• Component Download folder - Use this box to specify the location for the components and setup files that you'll download. If you change this location, the AVS feature will not be able to determine whether you have the latest components available. You should change this folder only if you plan to retain the files that you downloaded the last time you ran the wizard for archiving, and you want to download a new set of components.

  • Language Selection - Specify a target language so that your build can be placed in a localized subfolder for the appropriate platform and media type. You must run the Customization wizard for each language version that you plan to deploy. For strategies for doing this efficiently, see Chapter 17, "Time-Saving Strategies That Address Diverse User Needs."

    Note You can install a language version of Internet Explorer that doesn't match your operating system, provided that you are not installing the Windows Desktop Update. If users attempt to install the browser with the Windows Desktop Update in a language different from that of the operating system, only the browser will be installed. In addition, if you are a corporate administrator, and you import your security zones from a different language version of Internet Explorer, there may be some unrecognizable characters in the users' Security Zones user interface.

  • Media Selection - Select the distribution methods you plan to use: download (for Internet or intranet download), compact disc, flat (for network download), multiple floppy disks (ISPs and ICPs only), single floppy disk (ISPs only), or single-disk branding. You will need additional disk space for each type of media that you select.
    You can use single-disk branding to customize the browser on computers where Internet Explorer 4.01 Service Pack 1 or higher is already installed. Single-disk branding enables you to customize Internet Explorer features, including Internet sign-up (if you're an ISP), without reinstalling Internet Explorer. This option, however, does not enable you to package and install custom components. It creates a Setup.exe file in the \BrndOnly folder of your build folder, which you can distribute on any media or on a server.

  • Feature Selection - On this screen, select the features that you want to customize or clear the features that you don't want to see.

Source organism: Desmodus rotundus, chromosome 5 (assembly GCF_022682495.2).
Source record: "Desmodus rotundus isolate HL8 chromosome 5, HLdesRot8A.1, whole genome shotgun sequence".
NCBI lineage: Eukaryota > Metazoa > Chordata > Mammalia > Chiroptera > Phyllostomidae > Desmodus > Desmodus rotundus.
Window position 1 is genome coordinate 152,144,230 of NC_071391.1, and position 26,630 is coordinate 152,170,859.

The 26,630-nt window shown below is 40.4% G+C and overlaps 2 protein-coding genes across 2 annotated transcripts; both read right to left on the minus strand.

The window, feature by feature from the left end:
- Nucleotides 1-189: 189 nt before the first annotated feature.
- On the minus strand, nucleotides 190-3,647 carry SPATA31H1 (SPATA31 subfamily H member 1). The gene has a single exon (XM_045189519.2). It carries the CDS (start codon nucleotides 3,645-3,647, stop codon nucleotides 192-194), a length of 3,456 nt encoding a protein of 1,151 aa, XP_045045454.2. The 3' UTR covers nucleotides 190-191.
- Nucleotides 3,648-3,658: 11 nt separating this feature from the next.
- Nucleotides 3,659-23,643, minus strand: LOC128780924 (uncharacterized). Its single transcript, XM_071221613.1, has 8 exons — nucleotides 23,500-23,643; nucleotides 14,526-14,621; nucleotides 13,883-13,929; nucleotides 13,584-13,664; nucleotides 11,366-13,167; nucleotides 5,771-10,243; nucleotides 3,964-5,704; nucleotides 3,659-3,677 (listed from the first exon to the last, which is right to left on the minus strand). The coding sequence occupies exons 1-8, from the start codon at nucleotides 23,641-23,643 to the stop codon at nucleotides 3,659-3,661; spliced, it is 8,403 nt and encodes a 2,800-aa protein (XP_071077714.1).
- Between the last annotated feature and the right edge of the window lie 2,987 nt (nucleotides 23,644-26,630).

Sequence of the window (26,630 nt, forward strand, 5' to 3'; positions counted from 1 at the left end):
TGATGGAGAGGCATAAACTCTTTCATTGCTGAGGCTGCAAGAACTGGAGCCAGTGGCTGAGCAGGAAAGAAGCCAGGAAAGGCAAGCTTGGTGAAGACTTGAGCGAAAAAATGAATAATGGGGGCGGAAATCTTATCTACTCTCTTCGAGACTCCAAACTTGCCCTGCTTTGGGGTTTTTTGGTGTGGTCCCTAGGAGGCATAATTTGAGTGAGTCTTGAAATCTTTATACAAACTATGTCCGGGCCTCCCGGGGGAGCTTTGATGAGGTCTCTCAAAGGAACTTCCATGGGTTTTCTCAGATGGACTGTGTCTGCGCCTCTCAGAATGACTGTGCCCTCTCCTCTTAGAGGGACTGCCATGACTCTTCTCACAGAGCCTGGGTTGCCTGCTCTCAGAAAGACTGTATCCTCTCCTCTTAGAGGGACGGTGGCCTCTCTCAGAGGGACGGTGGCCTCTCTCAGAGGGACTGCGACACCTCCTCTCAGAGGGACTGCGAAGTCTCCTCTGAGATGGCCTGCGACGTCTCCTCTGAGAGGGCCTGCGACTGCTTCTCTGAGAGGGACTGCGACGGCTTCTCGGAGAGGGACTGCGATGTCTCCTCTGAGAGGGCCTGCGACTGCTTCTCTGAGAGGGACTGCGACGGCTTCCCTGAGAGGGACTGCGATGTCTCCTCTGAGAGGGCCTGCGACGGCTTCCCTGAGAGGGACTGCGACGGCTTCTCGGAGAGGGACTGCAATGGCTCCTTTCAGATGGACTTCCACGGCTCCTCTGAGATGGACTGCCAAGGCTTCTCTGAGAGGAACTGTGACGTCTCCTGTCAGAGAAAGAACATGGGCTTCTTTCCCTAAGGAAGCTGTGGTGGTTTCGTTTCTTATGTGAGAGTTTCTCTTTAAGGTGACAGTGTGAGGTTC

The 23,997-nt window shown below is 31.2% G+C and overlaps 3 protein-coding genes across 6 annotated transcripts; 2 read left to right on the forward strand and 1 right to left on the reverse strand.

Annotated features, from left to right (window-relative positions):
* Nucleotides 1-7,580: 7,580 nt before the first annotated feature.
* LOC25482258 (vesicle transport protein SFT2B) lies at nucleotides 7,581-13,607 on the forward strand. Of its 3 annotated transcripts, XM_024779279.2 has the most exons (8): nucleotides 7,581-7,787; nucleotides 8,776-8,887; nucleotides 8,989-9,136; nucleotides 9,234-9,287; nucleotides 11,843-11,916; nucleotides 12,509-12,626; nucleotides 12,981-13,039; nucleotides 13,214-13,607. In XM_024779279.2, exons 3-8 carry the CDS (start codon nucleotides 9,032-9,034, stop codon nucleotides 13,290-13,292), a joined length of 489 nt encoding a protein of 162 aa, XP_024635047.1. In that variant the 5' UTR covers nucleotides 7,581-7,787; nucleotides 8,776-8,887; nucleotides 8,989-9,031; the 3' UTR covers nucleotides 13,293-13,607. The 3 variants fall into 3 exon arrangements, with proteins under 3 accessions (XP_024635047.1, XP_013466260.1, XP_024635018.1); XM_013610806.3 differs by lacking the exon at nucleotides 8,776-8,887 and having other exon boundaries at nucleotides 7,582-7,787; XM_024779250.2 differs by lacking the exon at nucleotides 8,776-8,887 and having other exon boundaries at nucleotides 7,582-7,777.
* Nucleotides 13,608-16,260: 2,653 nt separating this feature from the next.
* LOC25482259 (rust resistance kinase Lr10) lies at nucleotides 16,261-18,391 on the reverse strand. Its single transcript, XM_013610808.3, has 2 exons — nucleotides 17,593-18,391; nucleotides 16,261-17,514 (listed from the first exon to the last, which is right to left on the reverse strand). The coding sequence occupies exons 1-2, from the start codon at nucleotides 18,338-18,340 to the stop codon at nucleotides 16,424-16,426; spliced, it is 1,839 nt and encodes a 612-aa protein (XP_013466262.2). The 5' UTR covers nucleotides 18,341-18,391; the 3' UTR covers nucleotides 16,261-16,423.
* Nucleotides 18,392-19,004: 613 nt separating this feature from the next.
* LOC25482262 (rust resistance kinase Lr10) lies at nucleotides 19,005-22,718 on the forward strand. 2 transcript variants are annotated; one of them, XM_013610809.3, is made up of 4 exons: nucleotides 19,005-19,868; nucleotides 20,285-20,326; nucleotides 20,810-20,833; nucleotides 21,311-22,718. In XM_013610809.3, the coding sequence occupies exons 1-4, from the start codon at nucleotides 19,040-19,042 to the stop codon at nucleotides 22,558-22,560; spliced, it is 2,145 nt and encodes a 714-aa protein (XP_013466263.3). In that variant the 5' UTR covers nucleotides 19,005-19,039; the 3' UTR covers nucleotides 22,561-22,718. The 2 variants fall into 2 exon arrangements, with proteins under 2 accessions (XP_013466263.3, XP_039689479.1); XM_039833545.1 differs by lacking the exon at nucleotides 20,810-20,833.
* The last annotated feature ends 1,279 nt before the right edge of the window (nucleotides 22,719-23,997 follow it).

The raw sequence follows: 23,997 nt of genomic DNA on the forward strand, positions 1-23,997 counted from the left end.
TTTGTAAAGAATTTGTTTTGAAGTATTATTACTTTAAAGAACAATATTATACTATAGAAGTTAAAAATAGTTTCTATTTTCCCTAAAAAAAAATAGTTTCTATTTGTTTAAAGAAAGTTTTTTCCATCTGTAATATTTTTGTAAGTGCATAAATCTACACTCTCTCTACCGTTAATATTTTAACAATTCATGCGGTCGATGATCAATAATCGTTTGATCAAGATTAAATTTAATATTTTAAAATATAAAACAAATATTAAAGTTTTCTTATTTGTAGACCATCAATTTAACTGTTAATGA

Stage 2: Specifying Setup Parameters

Windows Update Setup for Internet Explorer 5 and Internet Tools is a small, Web-based setup package that lets users install the latest Internet Explorer components directly from a Web site. When Windows Update Setup downloads Internet Explorer 5, it breaks it up into several small segments. This makes it possible, in the event of a failure or dropped connection, to restart an installation from where it was interrupted, instead of having to start over from the beginning.

The Stage 2 options are as follows:

  • Download Locations - Select the Microsoft site from which you will download the browser and other Internet components you plan to deploy. It's recommended that you choose a location close to your region.

  • Automatic Version Synchronization - Download or update Microsoft components used to build the package. You must download Internet Explorer to proceed with the wizard. You should also download any component that you plan to install or make available to users using Automatic Install. For more information about Automatic Install, see Chapter 16, "Customizing Setup. "

  • Add Custom Components - Enter information about the optional custom components that you want to include. This option can be helpful if you have custom programs or scripts that you want to distribute with Internet Explorer. For more information about creating custom components, see Chapter 12, "Preparing for the IEAK."

Stage 3: Customizing Setup